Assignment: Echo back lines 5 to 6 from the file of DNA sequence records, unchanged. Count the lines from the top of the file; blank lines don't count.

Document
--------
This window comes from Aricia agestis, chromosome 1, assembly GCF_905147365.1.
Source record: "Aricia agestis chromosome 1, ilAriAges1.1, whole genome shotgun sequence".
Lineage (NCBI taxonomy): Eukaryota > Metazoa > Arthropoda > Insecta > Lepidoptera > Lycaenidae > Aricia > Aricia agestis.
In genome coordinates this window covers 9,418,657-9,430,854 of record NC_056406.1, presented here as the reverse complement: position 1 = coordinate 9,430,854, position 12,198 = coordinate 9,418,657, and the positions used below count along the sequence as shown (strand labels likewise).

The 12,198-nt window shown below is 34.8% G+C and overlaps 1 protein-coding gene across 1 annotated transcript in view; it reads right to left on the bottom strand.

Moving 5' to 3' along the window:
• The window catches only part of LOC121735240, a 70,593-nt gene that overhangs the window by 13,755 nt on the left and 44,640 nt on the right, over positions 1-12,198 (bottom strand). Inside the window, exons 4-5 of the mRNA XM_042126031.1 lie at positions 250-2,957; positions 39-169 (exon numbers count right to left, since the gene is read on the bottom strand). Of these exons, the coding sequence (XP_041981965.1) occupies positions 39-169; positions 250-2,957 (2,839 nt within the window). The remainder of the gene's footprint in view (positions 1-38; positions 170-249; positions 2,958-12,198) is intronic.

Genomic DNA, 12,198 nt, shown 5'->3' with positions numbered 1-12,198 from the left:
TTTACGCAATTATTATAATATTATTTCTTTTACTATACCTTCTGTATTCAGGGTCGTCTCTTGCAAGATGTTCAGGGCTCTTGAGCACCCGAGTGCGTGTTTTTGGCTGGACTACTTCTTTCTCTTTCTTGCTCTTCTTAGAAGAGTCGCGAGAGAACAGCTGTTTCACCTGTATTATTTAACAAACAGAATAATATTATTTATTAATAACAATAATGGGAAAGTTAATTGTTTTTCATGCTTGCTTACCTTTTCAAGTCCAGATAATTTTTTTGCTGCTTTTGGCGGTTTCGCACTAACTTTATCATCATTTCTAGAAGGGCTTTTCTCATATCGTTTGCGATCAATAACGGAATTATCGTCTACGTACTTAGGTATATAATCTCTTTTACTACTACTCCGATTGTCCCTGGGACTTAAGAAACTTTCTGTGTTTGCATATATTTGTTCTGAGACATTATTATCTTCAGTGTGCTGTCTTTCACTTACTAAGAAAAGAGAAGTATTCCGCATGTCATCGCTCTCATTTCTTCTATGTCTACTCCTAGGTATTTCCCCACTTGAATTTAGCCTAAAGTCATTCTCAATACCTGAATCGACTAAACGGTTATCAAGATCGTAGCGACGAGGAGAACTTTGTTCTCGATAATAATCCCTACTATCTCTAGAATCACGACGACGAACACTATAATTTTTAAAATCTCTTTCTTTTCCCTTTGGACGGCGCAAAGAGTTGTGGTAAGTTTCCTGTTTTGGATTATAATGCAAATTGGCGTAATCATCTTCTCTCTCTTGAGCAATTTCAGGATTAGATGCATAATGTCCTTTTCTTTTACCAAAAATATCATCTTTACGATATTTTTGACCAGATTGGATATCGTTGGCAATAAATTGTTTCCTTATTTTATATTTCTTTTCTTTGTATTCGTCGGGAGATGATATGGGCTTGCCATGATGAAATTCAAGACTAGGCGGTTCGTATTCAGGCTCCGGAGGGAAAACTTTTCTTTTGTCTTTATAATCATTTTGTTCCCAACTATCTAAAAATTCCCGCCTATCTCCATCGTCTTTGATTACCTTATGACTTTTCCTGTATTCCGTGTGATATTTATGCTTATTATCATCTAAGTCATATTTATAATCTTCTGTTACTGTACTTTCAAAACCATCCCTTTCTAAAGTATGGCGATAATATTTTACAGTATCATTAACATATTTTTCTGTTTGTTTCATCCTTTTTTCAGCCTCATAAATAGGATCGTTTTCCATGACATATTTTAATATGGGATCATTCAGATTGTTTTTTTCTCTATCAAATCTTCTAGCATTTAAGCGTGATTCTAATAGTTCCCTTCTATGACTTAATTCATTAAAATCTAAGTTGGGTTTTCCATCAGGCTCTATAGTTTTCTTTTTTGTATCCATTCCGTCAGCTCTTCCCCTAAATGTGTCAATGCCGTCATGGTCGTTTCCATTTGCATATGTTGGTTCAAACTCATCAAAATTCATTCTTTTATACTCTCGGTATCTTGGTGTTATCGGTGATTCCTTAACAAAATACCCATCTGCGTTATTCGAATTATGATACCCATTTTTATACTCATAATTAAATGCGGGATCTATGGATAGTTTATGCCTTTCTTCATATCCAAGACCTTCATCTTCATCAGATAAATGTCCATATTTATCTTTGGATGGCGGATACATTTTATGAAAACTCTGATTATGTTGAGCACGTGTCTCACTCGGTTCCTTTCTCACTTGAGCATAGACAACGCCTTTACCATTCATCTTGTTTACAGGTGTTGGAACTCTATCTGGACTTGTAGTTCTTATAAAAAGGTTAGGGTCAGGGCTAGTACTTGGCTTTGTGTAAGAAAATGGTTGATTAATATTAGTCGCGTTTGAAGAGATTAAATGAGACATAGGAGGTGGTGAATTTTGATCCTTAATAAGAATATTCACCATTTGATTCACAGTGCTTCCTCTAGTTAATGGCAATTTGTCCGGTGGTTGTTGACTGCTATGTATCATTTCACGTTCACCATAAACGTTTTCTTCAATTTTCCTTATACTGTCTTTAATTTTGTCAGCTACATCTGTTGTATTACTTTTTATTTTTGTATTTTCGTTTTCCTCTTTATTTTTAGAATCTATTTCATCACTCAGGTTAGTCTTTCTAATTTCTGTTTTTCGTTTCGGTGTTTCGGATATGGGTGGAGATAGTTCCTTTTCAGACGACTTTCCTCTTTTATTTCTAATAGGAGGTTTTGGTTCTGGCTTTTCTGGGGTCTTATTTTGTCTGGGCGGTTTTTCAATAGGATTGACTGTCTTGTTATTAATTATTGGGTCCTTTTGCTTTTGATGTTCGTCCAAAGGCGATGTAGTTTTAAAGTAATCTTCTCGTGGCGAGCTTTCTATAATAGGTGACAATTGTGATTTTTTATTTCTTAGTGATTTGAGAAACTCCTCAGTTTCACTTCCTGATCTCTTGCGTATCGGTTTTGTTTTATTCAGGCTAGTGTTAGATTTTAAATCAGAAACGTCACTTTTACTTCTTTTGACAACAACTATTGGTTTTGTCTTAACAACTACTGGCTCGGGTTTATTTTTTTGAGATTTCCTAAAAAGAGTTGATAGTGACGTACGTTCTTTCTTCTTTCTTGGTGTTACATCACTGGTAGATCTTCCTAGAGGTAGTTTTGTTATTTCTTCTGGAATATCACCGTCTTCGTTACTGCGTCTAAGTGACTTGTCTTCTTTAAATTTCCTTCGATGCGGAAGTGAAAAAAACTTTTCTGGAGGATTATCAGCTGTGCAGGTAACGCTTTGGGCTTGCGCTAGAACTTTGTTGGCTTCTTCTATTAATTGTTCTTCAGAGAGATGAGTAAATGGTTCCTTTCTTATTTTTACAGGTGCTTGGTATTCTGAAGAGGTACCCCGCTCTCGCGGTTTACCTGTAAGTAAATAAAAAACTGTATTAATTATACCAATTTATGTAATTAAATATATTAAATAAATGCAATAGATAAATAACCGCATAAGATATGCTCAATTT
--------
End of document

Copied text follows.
The 12,198-nt window shown below is 34.8% G+C and overlaps 1 protein-coding gene across 1 annotated transcript in view; it reads right to left on the bottom strand.

Moving 5' to 3' along the window: